THIS week, I was listening in to an interesting radio programme where someone asked about the right age when one should relax their daughter’s hair.
The presenter rightly said there was no right time.
Then I read a story on actress Halle Berry suing her ex for relaxing their daughters hair.
After rolling my eyes at the question by the listener, getting really upset at the audacity of Halles ex, nodding at the wisdom of the presenter and generally going down memory lane to my hair woes as a child, I thought I ought to write this piece today.
Any Zambian woman has a tale of sitting on a stool or ground as mothers combed their hair (with those hot metal combs), being smacked with the same comb if you twitched too much.
Then there was hair relaxer, chemicals added to ‘kinky’ hair to make it silky straight so that mothers, caregivers or house helpers could easily tie it into a little ‘puff’ with bright coloured ribbons or let it down as a mark of glory.
Every Saturday (or Sunday) the girls would go to the salon for some steaming, or hair blowing (the agony), or they would have their hair put in rollers and set in the dryer (another agony).
Remember the hairstyles that were trending then, CNN (whose name until now I can never understand.)
Thank goodness, I am past that stage right now as am sure many women will agree with me.
Fast forward to the present, many women are opting to be natural haired for a variety of reasons, firstly to embrace their hair in its natural unaltered state because that is how they were born.
The other reason and most important is that the women are learning of the many dangers of relaxing natural hair with all those chemicals.
I have natural hair and no I am not a hair Nazi, if you want to slather harmful chemicals knowingly on thy head then by all means that is your burden, however, draw the line on exposing an unwitting child to dangerous chemicals.
Just because a relaxers label says ‘no lye’ does not mean it is safe, whether it is formulated for adults or children, you are still dealing with a whole lot of toxic stuff which will harm your child’s hair and life.
According to a research paper on toxins in cosmetics by Stefanie Skyes-Allen, Asako Suzuki and Neha Shah;
“Possible health effects of relaxers and activators are scalp irritation, skin burns, permanent scarring, deep ulcerations, skin drying and cracking, dermatitis, irreversible baldness, eye damage including blindness and weak, dry, broken and damaged hair.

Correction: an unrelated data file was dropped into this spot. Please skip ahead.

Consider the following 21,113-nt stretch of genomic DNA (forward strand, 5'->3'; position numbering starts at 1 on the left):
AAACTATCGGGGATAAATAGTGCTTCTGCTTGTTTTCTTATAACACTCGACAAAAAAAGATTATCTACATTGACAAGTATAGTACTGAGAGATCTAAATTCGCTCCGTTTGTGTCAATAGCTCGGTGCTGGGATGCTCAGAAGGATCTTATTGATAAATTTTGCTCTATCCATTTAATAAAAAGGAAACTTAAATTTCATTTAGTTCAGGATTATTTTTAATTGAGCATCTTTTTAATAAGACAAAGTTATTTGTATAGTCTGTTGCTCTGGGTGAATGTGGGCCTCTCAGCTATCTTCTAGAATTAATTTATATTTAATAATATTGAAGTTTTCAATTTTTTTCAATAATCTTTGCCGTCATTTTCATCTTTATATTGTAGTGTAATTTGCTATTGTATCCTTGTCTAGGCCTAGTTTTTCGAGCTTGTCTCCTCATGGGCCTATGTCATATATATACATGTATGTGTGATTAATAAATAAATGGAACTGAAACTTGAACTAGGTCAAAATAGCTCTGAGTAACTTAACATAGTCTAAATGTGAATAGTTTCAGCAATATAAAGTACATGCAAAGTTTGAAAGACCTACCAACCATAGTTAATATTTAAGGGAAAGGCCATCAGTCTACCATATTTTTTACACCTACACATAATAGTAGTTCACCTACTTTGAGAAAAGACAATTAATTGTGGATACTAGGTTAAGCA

Relaxers, whether with or without lye, have a very high pH (very near the top of the scale). In other words, they are caustic. Relaxers break the hair down.
Relaxers work because they break the bonds that actually give strength to the hair. This causes the hair to straighten. Therefore, relaxed hair is, by definition, weaker than natural hair. Relaxers also deplete the hair of sebum (the oil your scalp secretes).
Combine that with heat and you can really end up with a problem. Hair that has been straightened will be weaker than if it were natural and will be more prone to problems”
Lye is sodium hydroxide which is made of a chemical reaction between soda, lime, calcium hydroxide, and sodium carbonate.
It is caustic and dissolves substances such as metal, plastic and especially skin.
No lye relaxers might sound safe but the ratio of safety is only slightly less, yes they do not contain sodium hydroxide but they contain guanidine hydroxide mixed from calcium hydroxide and guanidine carbonate.
Your child’s scalp is still very fragile, so imagine what slathering on those chemicals will do to her hair.
You should leave the decision up to them to make when they grow up.
Second to encourage a child to hate her own natural hair or skin texture is the worst crime a parent can commit.
Learn to look after your child’s hair in its natural state, teach them that there is nothing ugly about natural, kinky, curly nappy hair and they will grow up proud of who they are.
Thirdly, there are so many diseases that are highly prevalent in women chiefly due to all the chemicals we slather on, let’s end the cycle.
I could go on and on but let me end here, read more on my blog divadiarys.blogspot.com, email me firstname.lastname@example.org and follow me on twitter @Arushapot, like my facebook page Nancy Handabile.
Stay beautifully healthy this week.